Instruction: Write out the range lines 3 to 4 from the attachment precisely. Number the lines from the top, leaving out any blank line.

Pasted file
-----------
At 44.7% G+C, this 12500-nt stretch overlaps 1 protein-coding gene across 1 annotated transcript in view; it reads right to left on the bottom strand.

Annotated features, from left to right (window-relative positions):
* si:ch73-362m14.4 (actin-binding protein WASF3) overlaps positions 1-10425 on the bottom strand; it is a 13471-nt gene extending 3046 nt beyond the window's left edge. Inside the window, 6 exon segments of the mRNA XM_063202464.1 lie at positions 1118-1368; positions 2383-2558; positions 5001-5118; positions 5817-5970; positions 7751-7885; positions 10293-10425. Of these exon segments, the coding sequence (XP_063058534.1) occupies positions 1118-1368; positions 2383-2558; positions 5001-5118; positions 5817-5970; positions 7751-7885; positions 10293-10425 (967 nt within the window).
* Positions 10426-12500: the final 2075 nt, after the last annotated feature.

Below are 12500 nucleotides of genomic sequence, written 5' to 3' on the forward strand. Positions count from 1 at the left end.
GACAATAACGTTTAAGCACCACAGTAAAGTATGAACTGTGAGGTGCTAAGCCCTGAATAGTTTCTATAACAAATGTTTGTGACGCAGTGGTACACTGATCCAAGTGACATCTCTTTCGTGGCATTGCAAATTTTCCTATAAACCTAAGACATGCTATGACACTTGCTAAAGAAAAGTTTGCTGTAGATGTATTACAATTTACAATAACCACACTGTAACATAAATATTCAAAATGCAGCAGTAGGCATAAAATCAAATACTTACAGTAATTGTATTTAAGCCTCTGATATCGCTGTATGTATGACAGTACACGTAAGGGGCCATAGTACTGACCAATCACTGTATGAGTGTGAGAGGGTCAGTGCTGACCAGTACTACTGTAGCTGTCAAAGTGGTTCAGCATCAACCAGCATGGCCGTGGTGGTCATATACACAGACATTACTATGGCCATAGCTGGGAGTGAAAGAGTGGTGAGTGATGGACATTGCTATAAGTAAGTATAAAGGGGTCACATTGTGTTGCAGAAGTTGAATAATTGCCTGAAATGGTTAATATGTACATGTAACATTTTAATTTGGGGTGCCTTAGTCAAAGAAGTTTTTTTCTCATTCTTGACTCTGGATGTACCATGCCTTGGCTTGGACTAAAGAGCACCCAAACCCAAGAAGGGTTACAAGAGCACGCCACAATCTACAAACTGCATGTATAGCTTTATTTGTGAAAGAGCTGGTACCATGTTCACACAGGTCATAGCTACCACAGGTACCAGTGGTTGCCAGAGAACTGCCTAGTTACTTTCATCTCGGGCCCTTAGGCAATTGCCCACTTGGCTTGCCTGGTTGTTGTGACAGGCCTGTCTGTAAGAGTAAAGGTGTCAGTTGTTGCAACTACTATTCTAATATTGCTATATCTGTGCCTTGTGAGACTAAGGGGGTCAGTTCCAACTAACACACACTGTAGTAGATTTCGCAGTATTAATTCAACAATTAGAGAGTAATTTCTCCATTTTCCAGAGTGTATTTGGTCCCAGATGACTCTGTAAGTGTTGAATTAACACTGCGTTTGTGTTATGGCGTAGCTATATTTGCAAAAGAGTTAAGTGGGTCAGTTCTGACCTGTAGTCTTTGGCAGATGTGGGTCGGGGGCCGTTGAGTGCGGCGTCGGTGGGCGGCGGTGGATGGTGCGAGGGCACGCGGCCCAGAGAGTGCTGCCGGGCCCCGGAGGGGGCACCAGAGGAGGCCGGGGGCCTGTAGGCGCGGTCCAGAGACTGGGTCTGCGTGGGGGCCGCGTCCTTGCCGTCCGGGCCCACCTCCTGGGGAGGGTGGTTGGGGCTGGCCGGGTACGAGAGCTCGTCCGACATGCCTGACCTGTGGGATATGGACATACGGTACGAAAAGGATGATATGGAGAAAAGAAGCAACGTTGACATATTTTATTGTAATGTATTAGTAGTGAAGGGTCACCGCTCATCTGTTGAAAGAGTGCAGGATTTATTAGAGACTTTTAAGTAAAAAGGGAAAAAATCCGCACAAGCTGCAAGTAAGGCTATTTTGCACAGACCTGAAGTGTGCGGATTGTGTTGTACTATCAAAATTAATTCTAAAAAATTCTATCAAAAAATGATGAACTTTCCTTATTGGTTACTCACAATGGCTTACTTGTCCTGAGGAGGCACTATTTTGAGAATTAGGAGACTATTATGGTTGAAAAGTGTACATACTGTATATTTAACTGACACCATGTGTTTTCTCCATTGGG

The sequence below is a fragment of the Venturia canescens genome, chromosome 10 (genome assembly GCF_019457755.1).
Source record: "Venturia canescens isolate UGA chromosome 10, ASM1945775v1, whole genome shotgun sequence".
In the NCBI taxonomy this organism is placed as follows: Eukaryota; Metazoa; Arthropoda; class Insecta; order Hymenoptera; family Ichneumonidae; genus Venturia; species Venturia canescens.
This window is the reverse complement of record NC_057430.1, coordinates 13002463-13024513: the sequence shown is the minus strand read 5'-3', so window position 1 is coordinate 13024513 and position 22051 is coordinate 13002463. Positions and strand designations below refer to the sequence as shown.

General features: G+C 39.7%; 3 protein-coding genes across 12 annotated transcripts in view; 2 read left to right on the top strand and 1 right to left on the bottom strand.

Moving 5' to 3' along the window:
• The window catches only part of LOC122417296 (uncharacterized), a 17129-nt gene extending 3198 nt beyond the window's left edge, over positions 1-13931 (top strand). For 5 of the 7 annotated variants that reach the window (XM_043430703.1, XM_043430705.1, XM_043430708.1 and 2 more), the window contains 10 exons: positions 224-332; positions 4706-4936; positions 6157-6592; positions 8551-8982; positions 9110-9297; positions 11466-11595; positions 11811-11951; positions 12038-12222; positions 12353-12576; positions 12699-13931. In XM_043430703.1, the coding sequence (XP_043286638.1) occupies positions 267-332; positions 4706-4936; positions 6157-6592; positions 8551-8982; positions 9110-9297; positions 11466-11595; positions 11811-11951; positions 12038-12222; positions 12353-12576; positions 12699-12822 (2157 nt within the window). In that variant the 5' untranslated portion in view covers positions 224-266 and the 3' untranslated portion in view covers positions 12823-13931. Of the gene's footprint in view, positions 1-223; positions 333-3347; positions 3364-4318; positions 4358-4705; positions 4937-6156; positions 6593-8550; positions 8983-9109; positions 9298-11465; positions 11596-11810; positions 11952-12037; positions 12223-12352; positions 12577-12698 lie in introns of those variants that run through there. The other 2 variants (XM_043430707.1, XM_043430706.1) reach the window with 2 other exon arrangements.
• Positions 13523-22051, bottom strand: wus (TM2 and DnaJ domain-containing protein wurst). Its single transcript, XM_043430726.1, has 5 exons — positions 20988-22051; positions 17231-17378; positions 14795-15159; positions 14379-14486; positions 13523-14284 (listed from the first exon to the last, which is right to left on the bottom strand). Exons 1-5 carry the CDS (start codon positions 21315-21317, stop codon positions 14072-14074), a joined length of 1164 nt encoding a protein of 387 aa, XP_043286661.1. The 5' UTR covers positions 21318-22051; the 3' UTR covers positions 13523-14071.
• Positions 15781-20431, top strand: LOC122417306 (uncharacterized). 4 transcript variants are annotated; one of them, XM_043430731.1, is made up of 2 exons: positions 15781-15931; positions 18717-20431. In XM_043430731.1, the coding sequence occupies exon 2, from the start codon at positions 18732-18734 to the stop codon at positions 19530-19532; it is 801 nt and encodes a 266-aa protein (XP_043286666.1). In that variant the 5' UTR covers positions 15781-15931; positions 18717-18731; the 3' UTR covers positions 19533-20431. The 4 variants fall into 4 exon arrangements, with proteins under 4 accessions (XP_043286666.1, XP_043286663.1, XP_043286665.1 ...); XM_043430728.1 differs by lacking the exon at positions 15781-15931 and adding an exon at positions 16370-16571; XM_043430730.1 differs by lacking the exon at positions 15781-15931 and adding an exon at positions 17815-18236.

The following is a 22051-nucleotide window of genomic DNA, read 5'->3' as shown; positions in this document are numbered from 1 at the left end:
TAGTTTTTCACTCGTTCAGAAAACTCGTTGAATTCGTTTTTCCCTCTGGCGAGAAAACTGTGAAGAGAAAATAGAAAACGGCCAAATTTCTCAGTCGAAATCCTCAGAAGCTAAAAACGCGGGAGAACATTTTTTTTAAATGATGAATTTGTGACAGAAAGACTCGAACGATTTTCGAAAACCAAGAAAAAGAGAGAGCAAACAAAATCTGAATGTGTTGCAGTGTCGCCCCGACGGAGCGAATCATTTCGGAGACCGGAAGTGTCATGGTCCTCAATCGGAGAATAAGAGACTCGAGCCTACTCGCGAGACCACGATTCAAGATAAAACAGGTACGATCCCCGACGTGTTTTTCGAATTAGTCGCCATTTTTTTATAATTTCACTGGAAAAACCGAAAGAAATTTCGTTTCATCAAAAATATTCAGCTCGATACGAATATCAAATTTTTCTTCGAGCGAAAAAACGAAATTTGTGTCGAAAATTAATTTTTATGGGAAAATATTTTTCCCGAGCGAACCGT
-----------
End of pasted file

* si:ch73-362m14.4 (actin-binding protein WASF3) overlaps positions 1-10425 on the bottom strand; it is a 13471-nt gene extending 3046 nt beyond the window's left edge. Inside the window, 6 exon segments of the mRNA XM_063202464.1 lie at positions 1118-1368; positions 2383-2558; positions 5001-5118; positions 5817-5970; positions 7751-7885; positions 10293-10425. Of these exon segments, the coding sequence (XP_063058534.1) occupies positions 1118-1368; positions 2383-2558; positions 5001-5118; positions 5817-5970; positions 7751-7885; positions 10293-10425 (967 nt within the window).
* Positions 10426-12500: the final 2075 nt, after the last annotated feature.